As in the case of Milagros Dark, Leonardi seems to have taken a shine to Nenita Evans, fast-tracking her promotion and driving her home to Altona, even though it was an hour out of his way. When she developed a migraine at work he was able to organise an appointment with a specialist for treatment - which may just mean he was a concerned supervisor.


Eventually her husband Greg received an anonymous phone call claiming his wife and her boss were having an affair. They both claimed it was untrue.

As a housekeeper, part of her duty was to buy and arrange floral displays for the club. Her interest became a passion and after enrolling in a flower-arranging course she resigned from the Melbourne Club in November 1986. She dropped in to see club staff, including Leonardi, on January 8, 1987.

She was upbeat, showing some a book of her flower arrangements and telling them she was going to a job interview with a Fitzroy florist. She has not been seen since.

One theory is that she went to the club to break off the relationship with Leonardi, who flew into a rage. But a theory is all that is, as Leonardi refused to talk to police and did not give evidence at the inquest on the grounds of avoiding self-incrimination. He retired from the Melbourne Club after 36 years' service.

Leonardi's silence should not be mistaken for indifference. Behind the scenes he was trying to manipulate the investigation. He asked a Melbourne Club staff member of Filipino descent to write to Evans’ brother. The letter, sent three months after she vanished, tried to make Greg Evans the only suspect.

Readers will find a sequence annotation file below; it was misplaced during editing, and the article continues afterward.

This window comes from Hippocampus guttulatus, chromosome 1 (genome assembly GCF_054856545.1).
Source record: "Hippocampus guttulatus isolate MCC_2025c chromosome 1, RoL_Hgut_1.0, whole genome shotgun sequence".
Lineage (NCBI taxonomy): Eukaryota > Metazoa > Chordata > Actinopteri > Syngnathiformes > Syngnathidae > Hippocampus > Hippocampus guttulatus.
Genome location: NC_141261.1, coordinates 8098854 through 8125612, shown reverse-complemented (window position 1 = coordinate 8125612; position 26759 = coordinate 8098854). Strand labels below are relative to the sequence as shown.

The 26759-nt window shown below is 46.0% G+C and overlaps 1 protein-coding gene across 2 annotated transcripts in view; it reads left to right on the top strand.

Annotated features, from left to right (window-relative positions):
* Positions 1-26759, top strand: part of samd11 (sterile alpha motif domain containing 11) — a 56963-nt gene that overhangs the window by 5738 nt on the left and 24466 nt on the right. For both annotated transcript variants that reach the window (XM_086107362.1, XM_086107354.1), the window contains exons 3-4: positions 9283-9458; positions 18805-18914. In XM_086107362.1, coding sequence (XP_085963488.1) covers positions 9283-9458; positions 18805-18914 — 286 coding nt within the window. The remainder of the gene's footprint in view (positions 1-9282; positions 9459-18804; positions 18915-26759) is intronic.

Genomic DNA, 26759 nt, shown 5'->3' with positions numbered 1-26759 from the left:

‘‘I also said that the husband treated Annie badly and that he might've killed Annie and thrown her body away. I did not know this is true, it is only from what I have heard,’’ the female staff member later told police.

‘‘Vince [Leonardi] told me that Annie’s husband had mistreated her. I heard rumours that Vince had an affair with Annie and also with another woman, Mila Dark. I only heard rumours, I did not see anything.’’

Another woman hired to replace Annie told detectives she always remembered something her

supervisor once said: “I asked Vince how his weekend was. Vince replied that he went with his wife for a drive to look at a block of land. Vince said the land was big enough to bury bodies in.”

Greg Evans told police: “Annie once mentioned to me that the Filipino women were fighting at work. She said they were jealous that the manager liked her. She said that she was always working and was not lazy and he liked her.”


Senior Detective Kathryn Fairbank from Missing Persons told the inquest: “Vince Leonardi was an extremely violent father. He treated the family badly and as a result they left home as soon as they could.

“He locked all the windows, nailed them all shut so they couldn’t get out. Two of the girls were having an argument over a pair of scissors one day and he threw an axe at one of them ... He’s pointed firearms at them ... and he assaulted one so badly she was in bed for three weeks.”

Fairbank said that when the daughter recovered she told her mother she was leaving home because “next time he may kill her”.

Coroner Iain West found: ‘‘After [Nenita Evans'] disappearance, innuendo and unsubstantiated rumours circulated, implicating her husband and Vincenzo Leonardi, who was her supervisor at work and the last known person to see her alive. There is insufficient evidence before the inquest to make a finding of contribution against either of these individuals. And I further find that the deceased met her death from foul play, however the identity of the person or persons contributing to her death cannot be determined.’’

Leonardi moved more than 1000 kilometres away from the Melbourne Club and the rumours, settling in Barnsley near Newcastle, NSW. He died in January 2009, aged 84, apparently estranged from his family, who were only informed of his death after the funeral.


If Matthieu Heimel is to find answers it will not be from his mother’s violent and manipulative boss, who chose to take his secrets to the grave.